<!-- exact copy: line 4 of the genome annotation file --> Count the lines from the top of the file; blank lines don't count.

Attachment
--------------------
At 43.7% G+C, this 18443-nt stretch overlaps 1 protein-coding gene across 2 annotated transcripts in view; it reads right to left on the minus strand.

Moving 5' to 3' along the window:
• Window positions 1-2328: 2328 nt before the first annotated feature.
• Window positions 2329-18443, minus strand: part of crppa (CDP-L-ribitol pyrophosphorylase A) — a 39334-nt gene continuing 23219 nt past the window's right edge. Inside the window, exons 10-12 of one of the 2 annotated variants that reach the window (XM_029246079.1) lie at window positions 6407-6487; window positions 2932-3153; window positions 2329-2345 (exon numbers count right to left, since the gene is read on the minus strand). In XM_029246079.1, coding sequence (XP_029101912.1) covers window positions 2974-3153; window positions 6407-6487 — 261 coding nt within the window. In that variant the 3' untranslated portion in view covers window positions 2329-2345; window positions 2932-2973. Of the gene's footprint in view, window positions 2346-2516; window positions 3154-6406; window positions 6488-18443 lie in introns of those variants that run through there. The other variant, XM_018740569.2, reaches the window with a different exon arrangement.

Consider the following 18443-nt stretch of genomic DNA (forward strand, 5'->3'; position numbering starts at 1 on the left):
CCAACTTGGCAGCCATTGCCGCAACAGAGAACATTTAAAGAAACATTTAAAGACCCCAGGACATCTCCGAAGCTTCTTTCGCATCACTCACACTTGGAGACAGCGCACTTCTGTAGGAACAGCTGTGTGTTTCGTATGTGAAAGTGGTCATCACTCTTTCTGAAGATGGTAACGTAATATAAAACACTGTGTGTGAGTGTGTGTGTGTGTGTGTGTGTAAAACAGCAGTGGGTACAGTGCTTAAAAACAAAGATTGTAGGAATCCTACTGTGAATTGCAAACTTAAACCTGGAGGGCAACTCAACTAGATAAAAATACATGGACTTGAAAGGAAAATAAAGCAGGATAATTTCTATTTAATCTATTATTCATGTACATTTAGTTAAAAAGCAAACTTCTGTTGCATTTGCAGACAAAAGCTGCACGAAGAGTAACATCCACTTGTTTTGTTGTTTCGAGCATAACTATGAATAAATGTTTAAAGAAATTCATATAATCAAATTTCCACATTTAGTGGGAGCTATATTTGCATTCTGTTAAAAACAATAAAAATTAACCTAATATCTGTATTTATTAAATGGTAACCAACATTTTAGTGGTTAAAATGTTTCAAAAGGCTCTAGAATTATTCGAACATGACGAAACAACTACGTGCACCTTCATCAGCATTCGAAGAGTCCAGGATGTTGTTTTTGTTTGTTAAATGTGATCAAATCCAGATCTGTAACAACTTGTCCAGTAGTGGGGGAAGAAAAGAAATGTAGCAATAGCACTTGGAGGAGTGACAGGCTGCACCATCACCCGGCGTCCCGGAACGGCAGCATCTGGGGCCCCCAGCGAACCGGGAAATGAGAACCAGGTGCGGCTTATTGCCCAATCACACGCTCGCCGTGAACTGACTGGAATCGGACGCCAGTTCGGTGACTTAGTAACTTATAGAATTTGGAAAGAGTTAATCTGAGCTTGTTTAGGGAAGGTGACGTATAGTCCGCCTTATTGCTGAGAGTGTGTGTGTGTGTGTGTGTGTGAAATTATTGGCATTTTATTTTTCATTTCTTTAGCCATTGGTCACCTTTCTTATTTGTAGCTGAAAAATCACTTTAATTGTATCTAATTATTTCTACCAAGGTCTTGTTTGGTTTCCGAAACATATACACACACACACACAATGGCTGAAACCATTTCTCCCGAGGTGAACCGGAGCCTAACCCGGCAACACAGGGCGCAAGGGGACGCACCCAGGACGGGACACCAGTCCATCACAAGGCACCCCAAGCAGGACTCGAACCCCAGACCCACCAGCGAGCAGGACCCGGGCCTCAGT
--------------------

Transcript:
• Window positions 2329-18443, minus strand: part of crppa (CDP-L-ribitol pyrophosphorylase A) — a 39334-nt gene continuing 23219 nt past the window's right edge. Inside the window, exons 10-12 of one of the 2 annotated variants that reach the window (XM_029246079.1) lie at window positions 6407-6487; window positions 2932-3153; window positions 2329-2345 (exon numbers count right to left, since the gene is read on the minus strand). In XM_029246079.1, coding sequence (XP_029101912.1) covers window positions 2974-3153; window positions 6407-6487 — 261 coding nt within the window. In that variant the 3' untranslated portion in view covers window positions 2329-2345; window positions 2932-2973. Of the gene's footprint in view, window positions 2346-2516; window positions 3154-6406; window positions 6488-18443 lie in introns of those variants that run through there. The other variant, XM_018740569.2, reaches the window with a different exon arrangement.